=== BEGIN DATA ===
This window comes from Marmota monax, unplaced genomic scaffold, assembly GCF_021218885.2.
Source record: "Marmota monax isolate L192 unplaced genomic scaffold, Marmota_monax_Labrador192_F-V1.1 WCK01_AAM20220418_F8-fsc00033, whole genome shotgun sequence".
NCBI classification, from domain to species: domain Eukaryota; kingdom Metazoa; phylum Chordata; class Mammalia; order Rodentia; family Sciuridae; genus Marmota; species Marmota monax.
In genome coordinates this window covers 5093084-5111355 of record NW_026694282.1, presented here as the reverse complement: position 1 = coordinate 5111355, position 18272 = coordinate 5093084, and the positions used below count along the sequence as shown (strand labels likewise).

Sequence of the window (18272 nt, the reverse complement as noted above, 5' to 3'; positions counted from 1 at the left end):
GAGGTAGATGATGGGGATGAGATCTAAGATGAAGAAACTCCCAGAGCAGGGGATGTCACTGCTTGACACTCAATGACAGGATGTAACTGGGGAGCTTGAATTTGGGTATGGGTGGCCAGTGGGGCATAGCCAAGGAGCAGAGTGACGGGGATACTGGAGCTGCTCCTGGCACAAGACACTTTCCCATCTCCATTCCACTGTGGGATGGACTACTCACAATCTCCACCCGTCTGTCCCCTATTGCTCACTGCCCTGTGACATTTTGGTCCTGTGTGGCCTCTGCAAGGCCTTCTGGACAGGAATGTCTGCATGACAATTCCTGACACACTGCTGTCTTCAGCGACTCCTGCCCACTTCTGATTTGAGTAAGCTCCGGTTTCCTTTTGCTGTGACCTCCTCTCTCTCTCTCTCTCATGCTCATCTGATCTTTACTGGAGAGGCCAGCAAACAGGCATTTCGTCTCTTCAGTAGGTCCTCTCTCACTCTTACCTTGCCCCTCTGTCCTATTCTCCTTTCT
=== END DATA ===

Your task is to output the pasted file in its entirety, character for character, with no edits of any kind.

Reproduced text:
This window comes from Marmota monax, unplaced genomic scaffold, assembly GCF_021218885.2.
Source record: "Marmota monax isolate L192 unplaced genomic scaffold, Marmota_monax_Labrador192_F-V1.1 WCK01_AAM20220418_F8-fsc00033, whole genome shotgun sequence".
NCBI classification, from domain to species: domain Eukaryota; kingdom Metazoa; phylum Chordata; class Mammalia; order Rodentia; family Sciuridae; genus Marmota; species Marmota monax.
In genome coordinates this window covers 5093084-5111355 of record NW_026694282.1, presented here as the reverse complement: position 1 = coordinate 5111355, position 18272 = coordinate 5093084, and the positions used below count along the sequence as shown (strand labels likewise).

Sequence of the window (18272 nt, the reverse complement as noted above, 5' to 3'; positions counted from 1 at the left end):
GAGGTAGATGATGGGGATGAGATCTAAGATGAAGAAACTCCCAGAGCAGGGGATGTCACTGCTTGACACTCAATGACAGGATGTAACTGGGGAGCTTGAATTTGGGTATGGGTGGCCAGTGGGGCATAGCCAAGGAGCAGAGTGACGGGGATACTGGAGCTGCTCCTGGCACAAGACACTTTCCCATCTCCATTCCACTGTGGGATGGACTACTCACAATCTCCACCCGTCTGTCCCCTATTGCTCACTGCCCTGTGACATTTTGGTCCTGTGTGGCCTCTGCAAGGCCTTCTGGACAGGAATGTCTGCATGACAATTCCTGACACACTGCTGTCTTCAGCGACTCCTGCCCACTTCTGATTTGAGTAAGCTCCGGTTTCCTTTTGCTGTGACCTCCTCTCTCTCTCTCTCTCATGCTCATCTGATCTTTACTGGAGAGGCCAGCAAACAGGCATTTCGTCTCTTCAGTAGGTCCTCTCTCACTCTTACCTTGCCCCTCTGTCCTATTCTCCTTTCT